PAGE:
The trick is in pre-punching the holes. In the video I’m punching those holes with an awl I picked up at a rummage sale ages ago. If you just want to play around with the technique you can use a push pin. It works, but it’s not ergonomically friendly. If you’re going to do a lot of this, invest a couple of bucks in the tool I mention in the video – it’s called a potter’s needle and it’s a really inexpensive tool you can find here. It has a thin (but strong) needle and a nice handle that your hand and wrist will thank you for.

On this card I used a running stitch, which I love on paper. Backstitch and lazy daisy also work well, but I don’t recommend split stitch or French knots. If you want to go beyond that just play around and see what works for you! I’d love to see what you make!

Here are links to all my posts about embroidery tools and supplies.

For Beginners

Specialty Fabrics


Stabilizers and Pattern Transfer Tools

Return to the Learn to Embroider main Table of Contents.

Move on to the posts about working with patterns.

Playing with Paper

Using my applique and embroidery patterns to make collage cards

Today my daughter is about halfway through her 3-week stay at camp. THREE WEEKS! She’s never been gone more than a week before! And those previous trips were to stay with family. I miss her – but I know she’s having a great time. I knew she would love it the second we set foot on the grounds – and every one of her letters confirms what a terrific time she’s having. Her last letter began with “I am so homesick” and then went on to detail everything she loves about camp. She loves the food – especially the bread (there’s fresh-baked bread every day). She quoted songs she’s learning. She’s gone swimming almost every day. She loves skits. Her tent mate loves the book of scary stories she brought with her and could I please send the other one in the series?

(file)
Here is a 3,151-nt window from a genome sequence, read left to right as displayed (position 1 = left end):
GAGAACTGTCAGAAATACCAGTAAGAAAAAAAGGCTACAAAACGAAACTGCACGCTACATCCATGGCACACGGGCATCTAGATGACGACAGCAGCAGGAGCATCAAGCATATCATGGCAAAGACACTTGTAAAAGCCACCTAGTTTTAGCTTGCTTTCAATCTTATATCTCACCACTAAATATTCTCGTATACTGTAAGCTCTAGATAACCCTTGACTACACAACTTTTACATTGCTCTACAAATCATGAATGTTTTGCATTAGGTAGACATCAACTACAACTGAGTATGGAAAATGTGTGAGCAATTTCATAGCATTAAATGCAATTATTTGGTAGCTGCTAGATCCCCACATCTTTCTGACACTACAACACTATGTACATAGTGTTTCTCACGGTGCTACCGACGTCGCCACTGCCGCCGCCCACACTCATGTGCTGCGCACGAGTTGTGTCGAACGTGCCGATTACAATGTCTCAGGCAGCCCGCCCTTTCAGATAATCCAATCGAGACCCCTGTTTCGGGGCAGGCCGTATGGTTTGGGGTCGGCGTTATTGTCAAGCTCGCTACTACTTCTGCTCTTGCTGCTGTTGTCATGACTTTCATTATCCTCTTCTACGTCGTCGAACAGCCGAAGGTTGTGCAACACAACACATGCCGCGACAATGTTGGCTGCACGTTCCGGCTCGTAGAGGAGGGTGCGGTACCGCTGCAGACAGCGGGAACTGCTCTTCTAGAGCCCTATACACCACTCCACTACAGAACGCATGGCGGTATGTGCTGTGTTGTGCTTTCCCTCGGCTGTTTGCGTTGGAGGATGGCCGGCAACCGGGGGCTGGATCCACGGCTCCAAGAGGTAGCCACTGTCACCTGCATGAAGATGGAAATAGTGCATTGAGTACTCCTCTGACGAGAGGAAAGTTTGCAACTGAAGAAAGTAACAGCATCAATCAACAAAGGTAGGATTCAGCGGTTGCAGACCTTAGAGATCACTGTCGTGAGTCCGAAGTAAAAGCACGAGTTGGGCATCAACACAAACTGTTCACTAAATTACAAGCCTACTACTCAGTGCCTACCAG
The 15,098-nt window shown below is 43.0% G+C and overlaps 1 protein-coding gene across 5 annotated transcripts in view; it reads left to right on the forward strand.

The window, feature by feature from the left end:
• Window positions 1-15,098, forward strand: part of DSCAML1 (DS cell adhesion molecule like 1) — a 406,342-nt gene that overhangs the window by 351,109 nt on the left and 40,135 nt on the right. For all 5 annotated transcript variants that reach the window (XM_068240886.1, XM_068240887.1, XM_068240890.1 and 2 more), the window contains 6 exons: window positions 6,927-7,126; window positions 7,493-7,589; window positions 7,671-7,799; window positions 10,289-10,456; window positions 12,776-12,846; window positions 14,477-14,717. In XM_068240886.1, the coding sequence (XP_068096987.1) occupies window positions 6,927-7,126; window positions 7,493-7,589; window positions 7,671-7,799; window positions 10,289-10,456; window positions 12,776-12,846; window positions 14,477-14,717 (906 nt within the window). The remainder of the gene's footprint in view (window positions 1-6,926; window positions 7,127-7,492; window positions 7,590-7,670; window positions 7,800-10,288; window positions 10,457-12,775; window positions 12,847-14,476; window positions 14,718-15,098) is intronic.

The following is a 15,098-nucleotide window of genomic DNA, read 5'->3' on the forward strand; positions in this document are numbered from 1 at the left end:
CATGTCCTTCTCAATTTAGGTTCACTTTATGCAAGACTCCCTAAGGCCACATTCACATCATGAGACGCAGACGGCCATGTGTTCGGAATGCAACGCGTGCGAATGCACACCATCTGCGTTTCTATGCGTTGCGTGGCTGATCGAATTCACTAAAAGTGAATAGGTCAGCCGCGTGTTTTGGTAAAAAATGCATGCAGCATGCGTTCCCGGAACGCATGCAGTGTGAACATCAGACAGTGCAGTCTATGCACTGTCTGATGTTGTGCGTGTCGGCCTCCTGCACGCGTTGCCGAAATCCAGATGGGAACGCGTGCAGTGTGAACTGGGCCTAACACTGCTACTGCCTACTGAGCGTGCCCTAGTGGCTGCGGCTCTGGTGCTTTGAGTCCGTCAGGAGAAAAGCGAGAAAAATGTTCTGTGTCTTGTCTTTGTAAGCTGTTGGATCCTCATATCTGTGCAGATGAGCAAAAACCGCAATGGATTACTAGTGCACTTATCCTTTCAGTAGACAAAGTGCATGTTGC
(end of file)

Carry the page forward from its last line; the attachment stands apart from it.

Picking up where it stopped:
I don’t think she’s actually homesick. I think she’s trying on the idea of homesickness. And that’s okay. I want her to be happy to be there – and then happy to come home when that time is over.

The letters have, of course, been going both ways. We came home the other night to TWO bats in the house, so that gave me lots of exciting news to tell her.

I’ve been using some of her favorite patterns to make the cards I send to her – and I thought I’d share those with you today.

sly cat

This one is made from the Sly Cat embroidery pattern – shrunk down a bit to fit on a card.

anywhere bear

This one is made from a bear applique pattern. I had to shrink this one down a bit to fit on a card – but that’s easy to do with a copy machine or computer.

pink rainbow girl 1000 px

This one I had to enlarge just a bit to be a good card size. It’s one of the girls from the Rainbow Girls embroidery pattern.

I love making collage pictures like this. I have an enormous collection of paper that I’ve painted with various textures and it’s really easy to use the embroidery or applique patterns as a guide. I tape the pattern up in a window, then hold my painted paper over it and trace the shape I want to cut out. Cut it out with a pair of scissors or an exacto knife and glue it down with a glue stick. Easy peasy. I draw the faces (or other fine lines) with a fine-point Sharpie. If you want to stitch lines on this paper – this video will show you how.

If any of you have experimented with other ways to use the embroidery or applique patterns, I’d love to see them!

Hope you all are having a great week!